The situation is similar, although not identical, at Lefkandi in Euboea. When originally excavated, Lefkandi appeared to have been destroyed at the end of the eighth century, a casualty attributed to the greatest internal war of Aegean prehistory: the Lelantine War between Chalcis and Eretria, the major Euboean power centres of eighth-century Greece.

You can read about the Lelantine War in Josho’s article about it, here I will briefly summarize: Thucydides mentions that there was once a war between Chalcis and Eretria that was the “best exception” to the rule that early Greek wars were simple, local affairs; on association with Hesiod and Archilochus, it has been dated to the late eighth century. But most of the details are from much, much later sources such as Plutarch, and the contemporary evidence is slim (see also Hall 2014, pp. 1-8). In the case of Archilochus, we might also note that the surviving fragment that has been connected to the war survives via Strabo’s Geography, and yet the first-century writer makes no connection between this fragment and the Lelantine War, despite mentioning the war elsewhere in his work.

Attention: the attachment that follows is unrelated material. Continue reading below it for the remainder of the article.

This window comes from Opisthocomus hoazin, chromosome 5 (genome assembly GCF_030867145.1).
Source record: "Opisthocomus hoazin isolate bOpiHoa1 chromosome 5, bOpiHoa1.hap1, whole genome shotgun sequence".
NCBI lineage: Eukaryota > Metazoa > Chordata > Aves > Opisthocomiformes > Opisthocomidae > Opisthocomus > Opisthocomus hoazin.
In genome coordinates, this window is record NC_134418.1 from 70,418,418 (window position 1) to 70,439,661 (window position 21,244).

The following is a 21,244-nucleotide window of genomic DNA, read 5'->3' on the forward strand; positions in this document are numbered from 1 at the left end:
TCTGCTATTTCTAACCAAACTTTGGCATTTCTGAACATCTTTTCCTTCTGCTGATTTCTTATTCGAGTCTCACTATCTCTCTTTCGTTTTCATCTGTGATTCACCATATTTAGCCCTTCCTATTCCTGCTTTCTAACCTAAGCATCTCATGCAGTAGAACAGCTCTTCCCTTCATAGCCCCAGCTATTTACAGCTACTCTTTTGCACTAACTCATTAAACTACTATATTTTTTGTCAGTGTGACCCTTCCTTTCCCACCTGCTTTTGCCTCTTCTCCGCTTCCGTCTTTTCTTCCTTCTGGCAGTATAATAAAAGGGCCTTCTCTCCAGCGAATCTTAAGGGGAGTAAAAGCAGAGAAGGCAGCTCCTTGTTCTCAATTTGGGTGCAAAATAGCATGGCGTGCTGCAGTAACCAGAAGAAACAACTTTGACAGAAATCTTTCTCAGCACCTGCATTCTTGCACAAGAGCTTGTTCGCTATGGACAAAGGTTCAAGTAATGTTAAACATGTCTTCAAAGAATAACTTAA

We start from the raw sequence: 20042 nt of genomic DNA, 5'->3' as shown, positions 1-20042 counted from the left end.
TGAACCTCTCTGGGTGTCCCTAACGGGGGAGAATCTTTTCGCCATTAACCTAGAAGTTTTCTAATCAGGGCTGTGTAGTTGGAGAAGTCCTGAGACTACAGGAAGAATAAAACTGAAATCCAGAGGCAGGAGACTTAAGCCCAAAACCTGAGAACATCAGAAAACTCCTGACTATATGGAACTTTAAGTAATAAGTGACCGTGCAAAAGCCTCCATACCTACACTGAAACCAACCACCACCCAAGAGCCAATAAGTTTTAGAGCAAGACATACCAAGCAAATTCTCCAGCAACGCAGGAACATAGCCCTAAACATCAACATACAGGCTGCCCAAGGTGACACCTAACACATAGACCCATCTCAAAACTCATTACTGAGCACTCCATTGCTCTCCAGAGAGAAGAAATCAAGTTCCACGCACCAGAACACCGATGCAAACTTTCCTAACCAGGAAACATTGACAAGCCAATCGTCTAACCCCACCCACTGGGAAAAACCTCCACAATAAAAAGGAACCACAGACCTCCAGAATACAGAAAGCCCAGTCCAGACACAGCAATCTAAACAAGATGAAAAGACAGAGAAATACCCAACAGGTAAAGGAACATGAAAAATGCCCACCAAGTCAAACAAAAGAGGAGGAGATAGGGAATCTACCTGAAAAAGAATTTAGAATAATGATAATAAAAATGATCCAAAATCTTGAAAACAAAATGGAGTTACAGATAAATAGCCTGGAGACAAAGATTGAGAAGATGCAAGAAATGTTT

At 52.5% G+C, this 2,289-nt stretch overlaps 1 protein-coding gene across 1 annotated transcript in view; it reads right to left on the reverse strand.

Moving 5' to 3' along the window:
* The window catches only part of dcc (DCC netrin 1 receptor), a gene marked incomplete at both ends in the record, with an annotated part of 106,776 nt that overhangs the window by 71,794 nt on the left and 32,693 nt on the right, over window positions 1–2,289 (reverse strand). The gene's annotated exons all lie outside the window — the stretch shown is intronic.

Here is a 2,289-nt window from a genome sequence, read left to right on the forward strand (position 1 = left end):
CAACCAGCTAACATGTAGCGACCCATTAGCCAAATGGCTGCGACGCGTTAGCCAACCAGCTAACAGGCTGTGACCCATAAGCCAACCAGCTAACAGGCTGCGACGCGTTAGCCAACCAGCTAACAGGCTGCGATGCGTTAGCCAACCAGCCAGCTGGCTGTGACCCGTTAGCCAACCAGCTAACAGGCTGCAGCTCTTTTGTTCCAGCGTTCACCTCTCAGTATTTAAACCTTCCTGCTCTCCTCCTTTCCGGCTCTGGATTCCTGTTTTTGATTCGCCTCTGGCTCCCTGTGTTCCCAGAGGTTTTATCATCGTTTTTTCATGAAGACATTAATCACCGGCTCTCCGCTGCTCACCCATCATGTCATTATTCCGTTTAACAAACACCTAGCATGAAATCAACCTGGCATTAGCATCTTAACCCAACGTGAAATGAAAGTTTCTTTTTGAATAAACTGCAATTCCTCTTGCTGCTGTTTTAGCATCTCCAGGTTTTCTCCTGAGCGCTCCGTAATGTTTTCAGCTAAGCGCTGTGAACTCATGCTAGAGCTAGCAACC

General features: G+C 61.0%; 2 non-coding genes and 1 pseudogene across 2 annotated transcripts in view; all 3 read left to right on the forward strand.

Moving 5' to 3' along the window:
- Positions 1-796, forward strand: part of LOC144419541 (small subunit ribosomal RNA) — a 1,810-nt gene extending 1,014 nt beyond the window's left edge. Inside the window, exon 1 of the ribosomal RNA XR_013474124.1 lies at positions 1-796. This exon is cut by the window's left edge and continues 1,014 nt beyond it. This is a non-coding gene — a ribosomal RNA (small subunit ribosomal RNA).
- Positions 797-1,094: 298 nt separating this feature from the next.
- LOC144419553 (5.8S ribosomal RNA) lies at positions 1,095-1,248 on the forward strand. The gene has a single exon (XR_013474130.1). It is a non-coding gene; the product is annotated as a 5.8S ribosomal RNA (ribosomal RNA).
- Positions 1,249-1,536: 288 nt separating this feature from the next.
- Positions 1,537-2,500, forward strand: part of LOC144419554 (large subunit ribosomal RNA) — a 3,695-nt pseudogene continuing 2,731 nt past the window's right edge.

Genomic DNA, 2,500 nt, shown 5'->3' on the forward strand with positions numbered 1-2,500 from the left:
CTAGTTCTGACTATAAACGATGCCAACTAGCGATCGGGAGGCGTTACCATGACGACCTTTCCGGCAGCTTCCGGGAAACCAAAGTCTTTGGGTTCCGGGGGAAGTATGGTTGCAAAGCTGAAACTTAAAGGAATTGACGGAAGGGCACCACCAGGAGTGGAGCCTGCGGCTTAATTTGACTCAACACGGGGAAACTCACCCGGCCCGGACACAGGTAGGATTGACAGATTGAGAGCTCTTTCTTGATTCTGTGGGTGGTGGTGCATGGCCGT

A view of Xeropolis-Lefkandi, Euboea. Photo: Matthew Lloyd.

Further exploration of the settlement on Xeropolis suggests that reports of its destruction and abandonment at the end of the eighth century may be exaggerated. Only one building appears to have been destroyed by fire, while others excavated subsequently show no such damage; furthermore, its abandonment may actually date to the seventh century. But Thucydides’ testimony remains and some explanation is required to explain the decline in prosperity of the central Euboean settlements in the eighth century. It has been proposed that nothing but a dramatic war could have ended the dominance of Euboea.